The “lethal danger” posed by coronavirus variants could lead to a new wave of disease worse than that endured by the UK in January, Boris Johnson has warned.
The Prime Minister stressed the need for caution and vigilance as lockdown eased, highlighting particular concern about the Indian variant which experts believe could be even more transmissible than the Kent strain which swept across the UK.
Even without the prospect of a deadly new variant which could escape the vaccines currently being used, Mr Johnson said there was a “high likelihood” of a seasonal surge in coronavirus cases in the winter.
Mr Johnson warned that “new variants pose a potentially lethal danger, including the one first identified in India which is of increasing concern here in the UK”.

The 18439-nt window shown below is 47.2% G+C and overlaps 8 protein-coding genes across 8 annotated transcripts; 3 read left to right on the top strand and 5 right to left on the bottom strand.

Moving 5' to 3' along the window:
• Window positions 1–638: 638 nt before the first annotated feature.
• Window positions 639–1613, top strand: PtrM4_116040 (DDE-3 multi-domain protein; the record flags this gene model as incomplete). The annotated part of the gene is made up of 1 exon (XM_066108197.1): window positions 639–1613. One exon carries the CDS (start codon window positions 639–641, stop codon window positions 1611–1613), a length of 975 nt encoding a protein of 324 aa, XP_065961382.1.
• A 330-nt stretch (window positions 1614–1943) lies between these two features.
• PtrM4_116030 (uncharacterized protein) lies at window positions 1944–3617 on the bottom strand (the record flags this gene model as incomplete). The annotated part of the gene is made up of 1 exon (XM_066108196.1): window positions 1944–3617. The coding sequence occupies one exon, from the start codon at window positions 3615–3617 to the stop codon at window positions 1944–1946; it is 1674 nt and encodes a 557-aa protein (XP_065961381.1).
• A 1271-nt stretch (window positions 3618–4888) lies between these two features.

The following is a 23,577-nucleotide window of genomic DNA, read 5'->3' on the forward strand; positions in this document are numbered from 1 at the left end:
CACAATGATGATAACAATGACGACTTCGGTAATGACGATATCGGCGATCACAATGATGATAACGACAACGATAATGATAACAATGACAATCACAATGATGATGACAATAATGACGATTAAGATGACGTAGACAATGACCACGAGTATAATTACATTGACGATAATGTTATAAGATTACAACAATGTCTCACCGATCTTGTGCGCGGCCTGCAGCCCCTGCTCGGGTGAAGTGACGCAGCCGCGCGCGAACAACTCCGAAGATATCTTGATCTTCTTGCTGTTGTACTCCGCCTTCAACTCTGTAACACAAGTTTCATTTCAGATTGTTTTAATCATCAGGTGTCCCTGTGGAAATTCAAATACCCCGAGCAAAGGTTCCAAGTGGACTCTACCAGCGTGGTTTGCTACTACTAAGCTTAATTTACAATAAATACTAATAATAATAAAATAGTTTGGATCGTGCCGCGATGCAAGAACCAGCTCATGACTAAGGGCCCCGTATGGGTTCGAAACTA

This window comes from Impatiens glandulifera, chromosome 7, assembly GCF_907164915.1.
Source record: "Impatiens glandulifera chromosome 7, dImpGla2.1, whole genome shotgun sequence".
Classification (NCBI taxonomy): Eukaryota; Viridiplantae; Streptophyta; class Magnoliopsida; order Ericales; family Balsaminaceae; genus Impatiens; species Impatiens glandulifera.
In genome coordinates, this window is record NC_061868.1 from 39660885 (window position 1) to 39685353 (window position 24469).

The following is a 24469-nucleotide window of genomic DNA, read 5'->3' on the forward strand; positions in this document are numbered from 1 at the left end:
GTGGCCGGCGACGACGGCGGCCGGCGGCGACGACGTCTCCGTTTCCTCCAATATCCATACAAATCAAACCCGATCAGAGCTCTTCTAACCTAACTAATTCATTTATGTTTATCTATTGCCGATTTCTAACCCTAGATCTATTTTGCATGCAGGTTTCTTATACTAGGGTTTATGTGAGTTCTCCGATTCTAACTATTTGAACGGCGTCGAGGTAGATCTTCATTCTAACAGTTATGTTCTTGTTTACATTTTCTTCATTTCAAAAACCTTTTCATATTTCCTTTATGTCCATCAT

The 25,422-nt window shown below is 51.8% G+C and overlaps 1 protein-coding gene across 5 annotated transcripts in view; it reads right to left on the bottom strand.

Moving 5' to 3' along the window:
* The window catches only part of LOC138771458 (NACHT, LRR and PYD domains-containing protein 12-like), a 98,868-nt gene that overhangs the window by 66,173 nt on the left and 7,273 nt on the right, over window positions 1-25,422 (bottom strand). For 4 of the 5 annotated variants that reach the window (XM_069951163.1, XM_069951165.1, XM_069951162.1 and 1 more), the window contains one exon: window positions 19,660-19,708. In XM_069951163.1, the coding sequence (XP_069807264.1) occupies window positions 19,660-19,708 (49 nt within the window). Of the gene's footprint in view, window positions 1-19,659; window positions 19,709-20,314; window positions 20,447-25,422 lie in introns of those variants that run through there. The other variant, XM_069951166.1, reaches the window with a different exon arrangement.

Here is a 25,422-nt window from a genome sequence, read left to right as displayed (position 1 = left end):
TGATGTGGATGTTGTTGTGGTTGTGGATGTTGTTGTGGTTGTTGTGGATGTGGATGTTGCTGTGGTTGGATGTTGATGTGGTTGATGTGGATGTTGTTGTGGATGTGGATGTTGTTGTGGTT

The European Medicines Agency also said it was “monitoring very closely the data on the Indian variant” but there was “promising evidence” that mRNA vaccines – the types those produced by Pfizer and Moderna – would be able to neutralise it.
Concerns around the Indian variant are focused on the ease with which it spreads, rather than it being able to evade vaccines.
In the Commons, Mr Johnson – who has set out plans to ease England’s restrictions on May 17 – said “the end of the lockdown is not the end of the pandemic”.
“The World Health Organisation has said that the pandemic has now reached its global peak and will last throughout this year,” the Prime Minister said.
“Our own scientific advisers judge that although more positive data is coming in and the outlook is improving, there could still be another resurgence in hospitalisations and deaths.
“We also face the persistent threat of new variants and should these prove highly transmissible and elude the protection of our vaccines, they would have the potential to cause even greater suffering than we endured in January.”